Eugene McGuinness‘ fourth album with Domino Records, ‘The Invitation to the Voyage‘, has been a long time coming, but has finally set sail! The ten track album is full to bursting with witty imagery and enticing 60s beats that are hard to escape, encapsulated by a retro sound hinting at icons such as Frankie Valli.
Usually you’ll find that there will be at least one ‘filler song’ on any album, that you just doesn’t fit with the rest, but there’s nothing of that description on ‘The Invitation to the Voyage’. This album is multi-dimensional mirror, peering at the many traits of Eugene McGuinness’ personality.
‘Sugarplum’ conveys stunning images with its lyrics, such as “we could be painting this town red instead of dwelling in these dungeons of doubt”.The thought put into the wording is evident. This sort of poetry is sorely missed in high-charting albums, which is why we need a revolution musically and gems such as these albums should be getting the air-time to make this happen.
The incredibly ferocious ‘Lion’ has a quick tempo that really tests Eugene’s oratory abilities as the track is bursting with tongue twister lyrics. Full of interesting metaphors, the low tone in his voice creeps up and attacks, an epic battle about to erupt.
‘Videogame‘ has an echoey gospel charm with a pop twist, which makes it the real diamond of the album. Lyrically it’s almost hymn-like: “destiny’s calling, but reception’s so poor” in addition to the hummed undertones which sound like a modern choir, which is almost shiver inducing. There’s a funky cathedral somewhere, just waiting for this to fill its halls.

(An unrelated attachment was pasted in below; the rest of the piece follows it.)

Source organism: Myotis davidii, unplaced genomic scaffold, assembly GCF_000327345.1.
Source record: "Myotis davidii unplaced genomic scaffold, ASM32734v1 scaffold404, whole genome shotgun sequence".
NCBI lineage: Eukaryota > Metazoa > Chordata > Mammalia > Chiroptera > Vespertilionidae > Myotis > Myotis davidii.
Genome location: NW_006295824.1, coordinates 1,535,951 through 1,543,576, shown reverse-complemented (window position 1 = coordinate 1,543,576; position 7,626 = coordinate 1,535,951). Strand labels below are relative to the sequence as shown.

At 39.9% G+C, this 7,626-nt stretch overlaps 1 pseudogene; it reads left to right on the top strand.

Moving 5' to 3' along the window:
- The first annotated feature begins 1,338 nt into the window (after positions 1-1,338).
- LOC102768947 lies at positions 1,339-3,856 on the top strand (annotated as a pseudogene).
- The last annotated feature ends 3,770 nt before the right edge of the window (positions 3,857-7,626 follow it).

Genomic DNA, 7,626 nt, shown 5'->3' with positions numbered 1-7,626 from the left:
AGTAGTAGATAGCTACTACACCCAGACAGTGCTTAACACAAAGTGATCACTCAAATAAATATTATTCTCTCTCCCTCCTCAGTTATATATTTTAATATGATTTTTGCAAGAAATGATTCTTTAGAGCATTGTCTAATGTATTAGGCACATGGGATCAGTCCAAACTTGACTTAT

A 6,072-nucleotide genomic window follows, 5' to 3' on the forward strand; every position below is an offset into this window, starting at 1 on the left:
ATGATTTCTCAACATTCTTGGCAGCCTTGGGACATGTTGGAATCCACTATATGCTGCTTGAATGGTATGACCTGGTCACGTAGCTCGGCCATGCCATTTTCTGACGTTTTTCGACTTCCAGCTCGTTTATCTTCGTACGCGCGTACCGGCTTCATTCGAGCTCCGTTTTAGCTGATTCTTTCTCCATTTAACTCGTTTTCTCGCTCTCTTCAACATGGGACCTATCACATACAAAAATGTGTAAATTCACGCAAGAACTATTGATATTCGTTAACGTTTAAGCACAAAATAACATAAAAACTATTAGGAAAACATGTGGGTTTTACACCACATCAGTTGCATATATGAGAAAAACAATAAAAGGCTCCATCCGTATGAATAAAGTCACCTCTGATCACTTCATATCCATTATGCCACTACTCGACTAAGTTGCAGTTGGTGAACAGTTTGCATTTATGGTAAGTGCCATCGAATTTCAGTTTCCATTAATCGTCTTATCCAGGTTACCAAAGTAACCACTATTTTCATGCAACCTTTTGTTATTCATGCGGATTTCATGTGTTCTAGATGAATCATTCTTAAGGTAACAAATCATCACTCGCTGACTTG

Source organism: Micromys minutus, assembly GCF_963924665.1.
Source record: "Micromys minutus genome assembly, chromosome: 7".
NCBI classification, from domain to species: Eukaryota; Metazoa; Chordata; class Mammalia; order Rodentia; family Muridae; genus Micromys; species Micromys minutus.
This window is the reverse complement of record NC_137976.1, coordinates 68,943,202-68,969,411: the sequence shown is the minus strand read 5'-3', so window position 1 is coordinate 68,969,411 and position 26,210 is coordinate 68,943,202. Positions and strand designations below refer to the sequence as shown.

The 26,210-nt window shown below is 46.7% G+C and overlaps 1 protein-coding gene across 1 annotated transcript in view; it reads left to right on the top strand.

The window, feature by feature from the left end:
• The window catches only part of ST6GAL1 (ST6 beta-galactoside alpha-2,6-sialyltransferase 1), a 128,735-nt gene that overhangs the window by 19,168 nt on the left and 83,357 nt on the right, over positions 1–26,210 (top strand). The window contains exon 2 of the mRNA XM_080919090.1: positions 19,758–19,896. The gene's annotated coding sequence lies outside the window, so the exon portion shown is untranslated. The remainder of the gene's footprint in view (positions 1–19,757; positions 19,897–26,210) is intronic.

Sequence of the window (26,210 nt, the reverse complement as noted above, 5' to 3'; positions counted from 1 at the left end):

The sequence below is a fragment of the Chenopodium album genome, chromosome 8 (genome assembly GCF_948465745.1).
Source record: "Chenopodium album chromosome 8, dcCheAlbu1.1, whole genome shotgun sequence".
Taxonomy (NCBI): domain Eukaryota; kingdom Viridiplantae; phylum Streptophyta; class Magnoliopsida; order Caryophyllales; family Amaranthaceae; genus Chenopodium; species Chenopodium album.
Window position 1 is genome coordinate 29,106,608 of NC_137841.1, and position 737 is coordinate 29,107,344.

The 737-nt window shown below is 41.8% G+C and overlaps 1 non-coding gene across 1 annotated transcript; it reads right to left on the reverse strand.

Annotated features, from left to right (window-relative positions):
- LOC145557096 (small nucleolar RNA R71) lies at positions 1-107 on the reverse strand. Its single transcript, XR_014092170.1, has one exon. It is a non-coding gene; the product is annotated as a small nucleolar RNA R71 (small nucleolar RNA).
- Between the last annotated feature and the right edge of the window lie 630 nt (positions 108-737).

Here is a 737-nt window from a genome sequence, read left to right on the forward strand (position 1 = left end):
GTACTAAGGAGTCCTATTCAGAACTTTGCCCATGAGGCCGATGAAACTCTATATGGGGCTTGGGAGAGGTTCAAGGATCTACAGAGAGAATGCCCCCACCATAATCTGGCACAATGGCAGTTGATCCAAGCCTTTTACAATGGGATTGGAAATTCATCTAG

The very sexy ‘Shotgun‘ fades in and out seductively, the alluring and drifting soul nature of Eugene’s voice invites listeners in as he whispers sweet nothings into a lover’s ear. “It’s time for the showdown” he moans towards the end of the song, a threat that has been carried out with utter expertise.
‘Concrete Moon’ is full of similes and metaphors that paint a beautiful, black and white landscape of London “liquid skies swirl dark and deep”; it’s hopeful and inspiring. The regalia-style drumming is ceremonial, it’s full of pride. A classic British record.
A nice change in direction came in form of the name-sake ‘Invitation To The Voyage‘ a bluesy, classy tune that is more relaxed. There’s less synth, and in this case less is more.
It’s a rarity, but ‘Joshua’ possesses a big-band feel, it is upbeat and swings like the sound of Bobby Darin, Frank Sinatra and the days of the Copacabana Club. It’s a wonderful example of the reaches that Eugene’s voice can go to, the notes he can hold when he usually goes for being understated.
All in all, ‘Invitation To The Voyage’ is a blinding success, well worth the wait. The way McGuinness has dug into nostalgic obscurity and crafted a modern masterpiece is in a word: commendable. Expect a rise in popularity shortly!